The Supreme Court on Thursday said universities and colleges could no longer use a form of race-conscious admissions, rejecting a decades-old precedent in affirmative action policy.
Rather race should be considered in an individual’s experience — conveyed through an essay, interview or otherwise — instead of their identity in composing a demographic make-up of the student body.
The court voted 6-3 in two decisions along ideological lines, ruling that admissions based on affirmative action violated the equal protection clause of the Fourteenth Amendment.
“The student must be treated based on his or her experiences as an individual—not on the basis of race,” Chief Justice John G. Roberts wrote in the majority opinion. “Many universities have for too long done just the opposite. And in doing so, they have concluded, wrongly, that the touchstone of an individual’s identity is not challenges bested, skills built, or lessons learned but the color of their skin.”
Justices sided with a group that sued Harvard University and the University of North Carolina over admission policies that take an applicant’s race into account as a method to promote diversity, equity and inclusion in a campus body. Military academies are exempt.
Roberts wrote that “nothing in this opinion should be construed as prohibiting universities from considering an applicant’s discussion of how race affected his or her life, be it through discrimination, inspiration, or otherwise.”
It means that California’s private colleges and universities — including Stanford University, the University of Southern California and the California Institute of Technology, among others — must now face the same prohibition on race-conscious admissions that covered its public schools when voters approved Proposition 209 in 1996.
The decision affects the University of California and California State University system less than other states’ public institutions, given California’s has a long-standing ban on race-conscious admissions.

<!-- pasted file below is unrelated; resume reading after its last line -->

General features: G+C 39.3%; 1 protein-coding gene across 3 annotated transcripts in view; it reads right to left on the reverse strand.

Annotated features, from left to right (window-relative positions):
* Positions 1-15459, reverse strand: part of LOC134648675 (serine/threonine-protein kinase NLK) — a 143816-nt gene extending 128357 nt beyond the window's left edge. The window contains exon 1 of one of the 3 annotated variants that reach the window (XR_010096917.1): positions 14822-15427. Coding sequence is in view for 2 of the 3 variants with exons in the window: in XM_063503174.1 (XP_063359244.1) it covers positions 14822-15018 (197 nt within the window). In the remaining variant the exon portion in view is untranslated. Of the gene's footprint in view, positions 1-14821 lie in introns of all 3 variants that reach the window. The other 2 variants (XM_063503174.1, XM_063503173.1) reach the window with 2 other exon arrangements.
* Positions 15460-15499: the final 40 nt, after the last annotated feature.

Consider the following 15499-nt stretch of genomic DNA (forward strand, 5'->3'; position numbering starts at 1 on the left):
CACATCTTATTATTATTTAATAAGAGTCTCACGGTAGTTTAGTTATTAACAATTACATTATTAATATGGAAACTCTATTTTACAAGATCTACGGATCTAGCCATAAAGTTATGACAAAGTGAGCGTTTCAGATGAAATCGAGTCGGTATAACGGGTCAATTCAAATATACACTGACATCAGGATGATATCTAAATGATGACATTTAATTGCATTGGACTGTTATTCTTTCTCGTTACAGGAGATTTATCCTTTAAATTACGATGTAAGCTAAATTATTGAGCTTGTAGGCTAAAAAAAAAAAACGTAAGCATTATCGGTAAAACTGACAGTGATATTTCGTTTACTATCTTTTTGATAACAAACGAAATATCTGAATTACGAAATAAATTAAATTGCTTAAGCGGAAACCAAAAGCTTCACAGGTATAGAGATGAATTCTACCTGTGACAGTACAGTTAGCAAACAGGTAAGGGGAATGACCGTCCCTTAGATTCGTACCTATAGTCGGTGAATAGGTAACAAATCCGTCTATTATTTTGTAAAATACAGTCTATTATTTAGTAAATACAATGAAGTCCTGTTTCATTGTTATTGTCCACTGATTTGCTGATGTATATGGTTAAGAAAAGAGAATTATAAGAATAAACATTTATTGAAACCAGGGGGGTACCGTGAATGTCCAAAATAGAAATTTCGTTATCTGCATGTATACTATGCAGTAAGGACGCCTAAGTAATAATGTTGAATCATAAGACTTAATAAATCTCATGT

Prop. 209 blocked public universities and colleges, governmental bodies and other public systems from using race, gender and other factors in hiring, contracting or admissions. There were minimal exceptions to prevent breaking federal law that, at the time, required race-conscious hiring for funding, such as research grants that the UC campuses rely on.
Private institutions were exempt. Now they must face the same shift that their public counterparts experienced after Prop. 209 went into effect.
UC leaders, concerned about this outcome, filed an amicus brief in November urging the Supreme Court to uphold affirmative action policies. Amicus briefs reflect the opinions of people who are not parties to a case, but who can offer courts insights.
Blocking race-and-gender-conscious admissions is detrimental to students, UC attorneys wrote, because inclusivity policies promote greater intellectual diversity and show the next generation that all people are welcome.
“In a Nation where race matters, universities must maintain campus environments that enable them to teach their students to see each other as more than mere stereotypes,” they wrote. “Succeeding at that endeavor is crucial to preparing the next generation to be effective citizens and leaders in an increasingly diverse Nation.”
What is California Prop. 209?
California was the first state to institute a ban on race-and-gender-conscious hiring and admission in public higher education and the public workforce. Washington state followed suit in 1998 before repealing the measure last year. Now Florida, Michigan, Nebraska, Arizona, New Hampshire, Oklahoma and Idaho have similar restrictions.
Public universities started applying affirmative action in the late 1960s. The practice originated with former President John F. Kennedy, who issued a 1961 executive order directing government agencies to ensure equal opportunity in employment.